MARINE CORPS AIR STATION IWAKUNI, Japan — U.S. service members from Marine Corps Air Station Iwakuni participated in a Japanese driving school safety class in Iwakuni City, Japan, June 23, 2018.
Promoted through the city of Iwakuni, the purpose of the program is to educate Status of Forces Agreement drivers on common driving errors in the city and how to correct them.
This class is conducted quarterly with 25 drivers scheduled to participate in each class.
The course began with an instructional period from Osamu Koizumi, the chief of police for Iwakuni City. During the class he gave drivers data that the Iwakuni police gathered from local traffic accidents and citations. The class also provided refreshers on road signs, turning at stop lights, speed limits and locations of local traffic accidents.
“A lot of the observations and citations issued are based off certain signage,” said U.S. Marine Corps Lt. Col. Ricardo Benivides, the Provost Marshall at MCAS Iwakuni. “They are trying to convey a message saying ‘this is what I’ve seen,’ and they’re trying to give you video and photos to associate them with corrective action in educating people on what they may or may not be doing wrong.”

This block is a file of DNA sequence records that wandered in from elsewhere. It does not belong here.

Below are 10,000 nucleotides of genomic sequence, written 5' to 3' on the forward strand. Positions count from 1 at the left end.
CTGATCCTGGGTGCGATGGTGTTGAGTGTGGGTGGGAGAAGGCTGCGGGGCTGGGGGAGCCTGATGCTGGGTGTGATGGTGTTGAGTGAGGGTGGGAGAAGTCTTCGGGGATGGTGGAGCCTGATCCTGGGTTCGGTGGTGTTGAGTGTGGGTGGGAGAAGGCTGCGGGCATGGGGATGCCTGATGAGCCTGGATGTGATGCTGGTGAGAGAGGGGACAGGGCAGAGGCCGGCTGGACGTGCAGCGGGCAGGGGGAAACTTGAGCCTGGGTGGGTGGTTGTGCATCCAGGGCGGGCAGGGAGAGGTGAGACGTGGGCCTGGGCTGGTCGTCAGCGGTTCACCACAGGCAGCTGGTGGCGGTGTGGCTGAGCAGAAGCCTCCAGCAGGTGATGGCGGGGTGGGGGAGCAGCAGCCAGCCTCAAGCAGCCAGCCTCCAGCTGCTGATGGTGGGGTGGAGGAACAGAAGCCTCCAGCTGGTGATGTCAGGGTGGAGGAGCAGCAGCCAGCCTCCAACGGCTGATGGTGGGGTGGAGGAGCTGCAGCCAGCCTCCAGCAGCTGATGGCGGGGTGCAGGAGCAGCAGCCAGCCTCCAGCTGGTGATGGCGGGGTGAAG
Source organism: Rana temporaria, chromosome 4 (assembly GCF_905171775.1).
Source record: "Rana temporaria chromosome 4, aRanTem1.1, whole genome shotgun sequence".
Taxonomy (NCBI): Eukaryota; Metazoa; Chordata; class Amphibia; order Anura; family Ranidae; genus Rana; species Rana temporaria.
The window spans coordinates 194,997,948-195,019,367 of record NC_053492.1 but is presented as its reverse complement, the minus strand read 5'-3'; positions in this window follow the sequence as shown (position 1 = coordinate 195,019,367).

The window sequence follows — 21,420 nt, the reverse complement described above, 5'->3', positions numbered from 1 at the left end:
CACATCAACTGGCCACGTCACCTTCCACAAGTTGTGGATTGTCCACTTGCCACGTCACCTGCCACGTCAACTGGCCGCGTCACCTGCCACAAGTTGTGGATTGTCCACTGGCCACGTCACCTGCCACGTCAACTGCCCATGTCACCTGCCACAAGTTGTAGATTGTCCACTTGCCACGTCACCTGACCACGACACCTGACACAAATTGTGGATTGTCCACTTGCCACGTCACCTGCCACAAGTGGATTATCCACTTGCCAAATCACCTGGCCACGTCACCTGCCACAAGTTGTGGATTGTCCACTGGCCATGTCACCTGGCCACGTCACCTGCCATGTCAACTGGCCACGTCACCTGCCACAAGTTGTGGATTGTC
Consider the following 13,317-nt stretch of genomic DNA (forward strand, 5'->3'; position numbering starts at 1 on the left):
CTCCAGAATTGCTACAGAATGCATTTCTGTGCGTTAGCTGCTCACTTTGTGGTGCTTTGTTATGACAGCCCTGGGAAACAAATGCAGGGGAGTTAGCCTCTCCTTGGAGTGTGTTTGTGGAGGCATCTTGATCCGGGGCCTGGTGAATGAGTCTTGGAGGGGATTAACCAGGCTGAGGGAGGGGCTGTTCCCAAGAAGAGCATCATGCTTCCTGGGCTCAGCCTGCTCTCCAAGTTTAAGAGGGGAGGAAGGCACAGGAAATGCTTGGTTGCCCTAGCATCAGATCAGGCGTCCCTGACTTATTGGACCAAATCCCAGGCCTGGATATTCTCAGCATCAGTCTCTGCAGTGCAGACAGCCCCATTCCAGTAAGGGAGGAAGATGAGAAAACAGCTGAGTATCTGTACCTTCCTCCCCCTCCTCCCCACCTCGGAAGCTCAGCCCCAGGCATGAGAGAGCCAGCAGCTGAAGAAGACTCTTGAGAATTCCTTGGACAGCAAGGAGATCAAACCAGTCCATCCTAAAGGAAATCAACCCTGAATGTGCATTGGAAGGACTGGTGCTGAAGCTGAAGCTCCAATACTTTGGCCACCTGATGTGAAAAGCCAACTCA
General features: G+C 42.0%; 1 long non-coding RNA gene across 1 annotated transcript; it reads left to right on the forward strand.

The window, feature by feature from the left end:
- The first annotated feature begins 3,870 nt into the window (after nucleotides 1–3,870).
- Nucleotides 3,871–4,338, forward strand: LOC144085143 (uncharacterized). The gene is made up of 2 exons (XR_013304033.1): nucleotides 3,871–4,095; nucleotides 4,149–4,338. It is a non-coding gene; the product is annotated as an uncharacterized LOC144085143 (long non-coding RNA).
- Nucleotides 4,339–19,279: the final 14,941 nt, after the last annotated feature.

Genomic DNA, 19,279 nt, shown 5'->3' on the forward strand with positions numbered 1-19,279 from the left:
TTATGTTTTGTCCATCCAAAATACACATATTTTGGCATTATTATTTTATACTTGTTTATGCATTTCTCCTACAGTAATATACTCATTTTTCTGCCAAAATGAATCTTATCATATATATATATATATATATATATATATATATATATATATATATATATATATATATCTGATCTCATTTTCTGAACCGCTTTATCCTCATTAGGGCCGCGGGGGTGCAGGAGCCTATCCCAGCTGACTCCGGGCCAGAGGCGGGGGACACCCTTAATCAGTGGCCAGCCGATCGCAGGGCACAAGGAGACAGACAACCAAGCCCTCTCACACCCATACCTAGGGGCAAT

The class transitioned to a hands-on portion, where the classmates drove with Iwakuni Driving School staff on a course that had all of the commonly mistaken signs and traffic light signals.
During the course, staff members took notes of what the drivers did and did not do right to hold onto and learn from later.
“They showed you through different obstacles as you drove through the course,” said Benavides. “They showed you the turning radiuses of the car and how to back into certain spots that are similar to the roads of Iwakuni.”
Of the 25 students who attended the course, they all received a certificate of completion for the class.
“The Japanese people are very safe,” said Sgt. Devon Inge, an aviation logistics information management support technician with Marine Aviation Logistics Squadron 12. “They care not only about the safety of us but the people on the road. They also care about making sure everybody knows how to drive in Japan.”
Inge said he would definitely recommend future classes to his fellow service members down the road.
“I would recommend this if you haven’t driven much here, and especially if you haven’t driven much back in the states,” said Inge. “They have very narrow roads, sometimes with a lot of traffic, so it was definitely a beneficial experience.”